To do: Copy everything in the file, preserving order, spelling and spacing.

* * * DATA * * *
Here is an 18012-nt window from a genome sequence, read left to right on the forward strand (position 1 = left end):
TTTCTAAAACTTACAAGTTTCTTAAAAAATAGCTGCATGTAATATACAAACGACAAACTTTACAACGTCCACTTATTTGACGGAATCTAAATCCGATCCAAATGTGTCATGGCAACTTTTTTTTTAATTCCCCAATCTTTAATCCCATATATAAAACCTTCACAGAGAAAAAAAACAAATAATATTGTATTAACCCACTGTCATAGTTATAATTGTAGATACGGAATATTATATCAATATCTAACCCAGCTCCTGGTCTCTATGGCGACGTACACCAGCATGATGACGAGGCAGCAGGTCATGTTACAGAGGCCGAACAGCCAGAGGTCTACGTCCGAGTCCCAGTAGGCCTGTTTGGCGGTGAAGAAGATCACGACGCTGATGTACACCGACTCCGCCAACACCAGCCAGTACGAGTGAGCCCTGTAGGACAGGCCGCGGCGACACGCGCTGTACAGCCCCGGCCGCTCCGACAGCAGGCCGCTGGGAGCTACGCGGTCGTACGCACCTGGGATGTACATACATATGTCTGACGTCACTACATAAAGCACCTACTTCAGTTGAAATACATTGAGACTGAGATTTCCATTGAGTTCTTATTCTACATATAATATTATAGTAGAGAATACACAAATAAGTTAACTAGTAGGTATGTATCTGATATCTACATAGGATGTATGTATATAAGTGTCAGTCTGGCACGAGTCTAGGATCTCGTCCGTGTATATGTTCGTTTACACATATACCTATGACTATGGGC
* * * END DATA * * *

Here is an 18012-nt window from a genome sequence, read left to right on the forward strand (position 1 = left end):
TTTCTAAAACTTACAAGTTTCTTAAAAAATAGCTGCATGTAATATACAAACGACAAACTTTACAACGTCCACTTATTTGACGGAATCTAAATCCGATCCAAATGTGTCATGGCAACTTTTTTTTTAATTCCCCAATCTTTAATCCCATATATAAAACCTTCACAGAGAAAAAAAACAAATAATATTGTATTAACCCACTGTCATAGTTATAATTGTAGATACGGAATATTATATCAATATCTAACCCAGCTCCTGGTCTCTATGGCGACGTACACCAGCATGATGACGAGGCAGCAGGTCATGTTACAGAGGCCGAACAGCCAGAGGTCTACGTCCGAGTCCCAGTAGGCCTGTTTGGCGGTGAAGAAGATCACGACGCTGATGTACACCGACTCCGCCAACACCAGCCAGTACGAGTGAGCCCTGTAGGACAGGCCGCGGCGACACGCGCTGTACAGCCCCGGCCGCTCCGACAGCAGGCCGCTGGGAGCTACGCGGTCGTACGCACCTGGGATGTACATACATATGTCTGACGTCACTACATAAAGCACCTACTTCAGTTGAAATACATTGAGACTGAGATTTCCATTGAGTTCTTATTCTACATATAATATTATAGTAGAGAATACACAAATAAGTTAACTAGTAGGTATGTATCTGATATCTACATAGGATGTATGTATATAAGTGTCAGTCTGGCACGAGTCTAGGATCTCGTCCGTGTATATGTTCGTTTACACATATACCTATGACTATGGGC